Acheson, Simply Put

Chace's Acheson is encompassing, graceful and prodigiously researched and annotated.

Issue: Winter 1998-1999

James Chace, Acheson: The Secretary of State Who Created the American World (New York: Simon & Schuster, 1998), 512 pp., $30.

He was colorful and brainy, stylish and witty, hot-tempered and domineering, visionary and pragmatic--and a near genius with the written and spoken word. He was a partisan Democrat, and the skillful architect of an enduring bipartisan foreign policy. He was also an indefatigable workhorse who was always and everywhere a passionate seeker after excellence. He was a brilliant manager, leader, and administrator of the Washington bureaucracies of his day. He was not just an immaculately tailored Washington figure: he enjoyed barnstorming the country on behalf of his policies--sharing the spotlight with Mayor Hubert Humphrey at a huge civic affairs seminar in Minneapolis, speaking to a convention of the Machinists Union in Kansas City, sharing a three-day, 5,000-strong "family" gathering of planters in the Mississippi Delta. He was equally and completely at ease in the palaces of Europe and the cities of Asia. He staved off Soviet hegemony in Western Europe and bound the Federal Republic of Germany into NATO: the democratic, political, economic, and military alliance of the West. He fashioned a balance of power in Europe so that American soldiers would never again have to fight a great war there, and so far--that is, fifty years on--they haven't had to.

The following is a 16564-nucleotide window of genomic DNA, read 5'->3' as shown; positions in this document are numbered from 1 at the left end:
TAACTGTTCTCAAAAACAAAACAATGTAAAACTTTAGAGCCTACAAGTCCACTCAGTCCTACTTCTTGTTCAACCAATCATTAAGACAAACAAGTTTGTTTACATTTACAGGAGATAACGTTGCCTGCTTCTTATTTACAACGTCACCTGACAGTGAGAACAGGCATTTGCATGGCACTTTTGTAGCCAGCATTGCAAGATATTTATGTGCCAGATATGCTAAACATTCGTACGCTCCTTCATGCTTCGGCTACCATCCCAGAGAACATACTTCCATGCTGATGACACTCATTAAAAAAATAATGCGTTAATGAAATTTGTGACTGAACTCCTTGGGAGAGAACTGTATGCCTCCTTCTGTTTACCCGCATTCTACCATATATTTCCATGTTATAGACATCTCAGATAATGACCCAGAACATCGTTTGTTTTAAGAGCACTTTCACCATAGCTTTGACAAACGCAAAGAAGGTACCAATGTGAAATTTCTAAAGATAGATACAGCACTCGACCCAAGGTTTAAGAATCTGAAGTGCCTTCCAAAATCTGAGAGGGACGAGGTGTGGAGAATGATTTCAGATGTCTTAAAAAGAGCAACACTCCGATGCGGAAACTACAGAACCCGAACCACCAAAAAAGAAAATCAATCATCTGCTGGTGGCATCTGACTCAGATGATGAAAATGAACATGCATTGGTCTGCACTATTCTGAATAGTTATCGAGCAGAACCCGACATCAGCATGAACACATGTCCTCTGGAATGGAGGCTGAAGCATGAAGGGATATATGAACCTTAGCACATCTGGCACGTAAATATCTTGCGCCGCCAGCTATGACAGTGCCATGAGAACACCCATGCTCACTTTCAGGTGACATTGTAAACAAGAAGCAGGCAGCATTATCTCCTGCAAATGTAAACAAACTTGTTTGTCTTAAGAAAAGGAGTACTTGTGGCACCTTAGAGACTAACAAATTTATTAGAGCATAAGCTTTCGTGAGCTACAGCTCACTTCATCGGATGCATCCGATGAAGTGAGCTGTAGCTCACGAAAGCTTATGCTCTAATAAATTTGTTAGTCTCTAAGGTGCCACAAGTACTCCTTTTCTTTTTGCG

You must be a subscriber of The National Interest to access this article. If you are already a subscriber, please activate your online access. Not a subscriber? Become a subscriber today!